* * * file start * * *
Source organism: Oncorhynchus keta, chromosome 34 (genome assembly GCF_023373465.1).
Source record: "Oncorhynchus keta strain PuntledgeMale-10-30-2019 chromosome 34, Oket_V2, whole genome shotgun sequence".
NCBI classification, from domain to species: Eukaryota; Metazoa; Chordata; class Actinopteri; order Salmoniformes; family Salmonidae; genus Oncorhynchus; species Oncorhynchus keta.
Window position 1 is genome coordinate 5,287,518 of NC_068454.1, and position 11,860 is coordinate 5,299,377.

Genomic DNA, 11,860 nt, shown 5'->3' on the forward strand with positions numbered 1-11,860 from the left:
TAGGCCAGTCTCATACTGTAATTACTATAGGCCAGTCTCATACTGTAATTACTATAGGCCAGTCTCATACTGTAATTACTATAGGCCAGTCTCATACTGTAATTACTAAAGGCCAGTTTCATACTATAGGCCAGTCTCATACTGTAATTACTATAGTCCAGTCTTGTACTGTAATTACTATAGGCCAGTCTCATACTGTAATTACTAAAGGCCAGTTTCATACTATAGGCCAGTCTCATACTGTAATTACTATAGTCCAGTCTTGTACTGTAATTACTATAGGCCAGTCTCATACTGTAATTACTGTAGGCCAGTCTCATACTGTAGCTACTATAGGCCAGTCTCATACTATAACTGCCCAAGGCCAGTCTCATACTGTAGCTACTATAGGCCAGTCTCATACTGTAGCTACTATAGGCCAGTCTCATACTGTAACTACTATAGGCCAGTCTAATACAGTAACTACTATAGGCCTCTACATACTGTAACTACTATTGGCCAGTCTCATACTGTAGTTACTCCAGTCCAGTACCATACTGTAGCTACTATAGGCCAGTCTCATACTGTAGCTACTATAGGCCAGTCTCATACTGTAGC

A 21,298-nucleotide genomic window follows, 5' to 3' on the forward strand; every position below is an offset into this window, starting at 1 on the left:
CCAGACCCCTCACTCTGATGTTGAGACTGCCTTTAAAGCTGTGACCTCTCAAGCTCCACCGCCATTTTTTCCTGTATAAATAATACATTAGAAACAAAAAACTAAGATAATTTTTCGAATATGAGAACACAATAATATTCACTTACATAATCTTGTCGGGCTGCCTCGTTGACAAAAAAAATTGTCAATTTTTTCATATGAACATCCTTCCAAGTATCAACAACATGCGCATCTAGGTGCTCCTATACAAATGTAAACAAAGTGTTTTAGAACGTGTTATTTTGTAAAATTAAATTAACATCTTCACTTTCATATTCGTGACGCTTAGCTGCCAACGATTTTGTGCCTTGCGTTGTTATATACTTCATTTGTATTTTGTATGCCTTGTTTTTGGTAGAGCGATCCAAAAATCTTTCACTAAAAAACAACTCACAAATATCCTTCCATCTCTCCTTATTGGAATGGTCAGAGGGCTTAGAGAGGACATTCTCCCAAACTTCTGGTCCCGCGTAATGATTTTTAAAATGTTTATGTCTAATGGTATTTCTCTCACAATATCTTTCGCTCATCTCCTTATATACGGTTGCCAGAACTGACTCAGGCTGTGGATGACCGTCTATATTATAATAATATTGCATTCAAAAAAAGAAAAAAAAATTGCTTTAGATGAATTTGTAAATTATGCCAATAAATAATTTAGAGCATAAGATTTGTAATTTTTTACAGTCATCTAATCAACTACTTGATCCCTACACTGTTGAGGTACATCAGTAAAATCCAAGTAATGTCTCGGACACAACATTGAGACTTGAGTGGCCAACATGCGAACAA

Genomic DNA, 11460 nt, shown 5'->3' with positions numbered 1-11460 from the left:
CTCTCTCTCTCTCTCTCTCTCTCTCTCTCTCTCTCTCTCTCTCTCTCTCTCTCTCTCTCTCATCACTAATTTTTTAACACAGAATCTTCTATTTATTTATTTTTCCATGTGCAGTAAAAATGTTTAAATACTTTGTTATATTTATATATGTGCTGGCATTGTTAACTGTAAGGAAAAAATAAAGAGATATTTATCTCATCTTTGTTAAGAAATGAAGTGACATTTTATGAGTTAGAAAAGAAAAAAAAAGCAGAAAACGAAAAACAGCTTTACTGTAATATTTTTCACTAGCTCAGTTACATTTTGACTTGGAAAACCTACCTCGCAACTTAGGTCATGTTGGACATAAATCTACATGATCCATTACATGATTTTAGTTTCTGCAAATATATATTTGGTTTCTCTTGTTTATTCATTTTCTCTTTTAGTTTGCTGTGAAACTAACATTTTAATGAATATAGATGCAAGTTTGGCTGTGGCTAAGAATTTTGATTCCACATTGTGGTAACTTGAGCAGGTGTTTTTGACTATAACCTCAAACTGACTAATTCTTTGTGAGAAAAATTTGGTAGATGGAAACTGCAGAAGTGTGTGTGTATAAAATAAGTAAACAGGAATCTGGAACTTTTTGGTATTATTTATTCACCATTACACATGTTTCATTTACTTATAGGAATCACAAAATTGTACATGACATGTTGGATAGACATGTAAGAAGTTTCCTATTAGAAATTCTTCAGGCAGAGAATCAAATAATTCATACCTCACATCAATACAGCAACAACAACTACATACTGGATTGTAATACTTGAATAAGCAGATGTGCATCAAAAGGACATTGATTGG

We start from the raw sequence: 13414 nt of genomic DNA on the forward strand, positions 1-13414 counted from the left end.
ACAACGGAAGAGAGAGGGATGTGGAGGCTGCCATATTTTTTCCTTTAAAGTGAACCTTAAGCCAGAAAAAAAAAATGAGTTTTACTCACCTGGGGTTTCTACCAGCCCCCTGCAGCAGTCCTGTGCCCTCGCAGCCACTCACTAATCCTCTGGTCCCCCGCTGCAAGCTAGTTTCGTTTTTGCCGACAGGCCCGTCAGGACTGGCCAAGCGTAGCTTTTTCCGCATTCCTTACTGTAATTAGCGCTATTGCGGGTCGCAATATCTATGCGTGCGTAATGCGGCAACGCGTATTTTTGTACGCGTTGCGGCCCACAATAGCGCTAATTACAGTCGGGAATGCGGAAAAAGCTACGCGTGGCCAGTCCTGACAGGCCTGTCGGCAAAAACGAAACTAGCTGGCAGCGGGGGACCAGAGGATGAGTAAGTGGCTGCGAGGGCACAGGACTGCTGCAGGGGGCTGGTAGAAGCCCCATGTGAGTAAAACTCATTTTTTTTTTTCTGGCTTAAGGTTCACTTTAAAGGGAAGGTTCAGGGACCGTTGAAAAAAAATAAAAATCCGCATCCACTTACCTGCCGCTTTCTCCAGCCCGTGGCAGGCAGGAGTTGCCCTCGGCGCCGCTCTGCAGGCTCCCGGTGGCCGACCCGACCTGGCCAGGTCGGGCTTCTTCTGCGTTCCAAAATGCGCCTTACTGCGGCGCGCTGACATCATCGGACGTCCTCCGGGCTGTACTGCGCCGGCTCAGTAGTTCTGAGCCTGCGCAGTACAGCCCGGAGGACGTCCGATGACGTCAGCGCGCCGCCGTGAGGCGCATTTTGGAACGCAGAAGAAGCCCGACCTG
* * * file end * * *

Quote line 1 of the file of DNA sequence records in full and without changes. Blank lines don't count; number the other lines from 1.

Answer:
Source organism: Oncorhynchus keta, chromosome 34 (genome assembly GCF_023373465.1).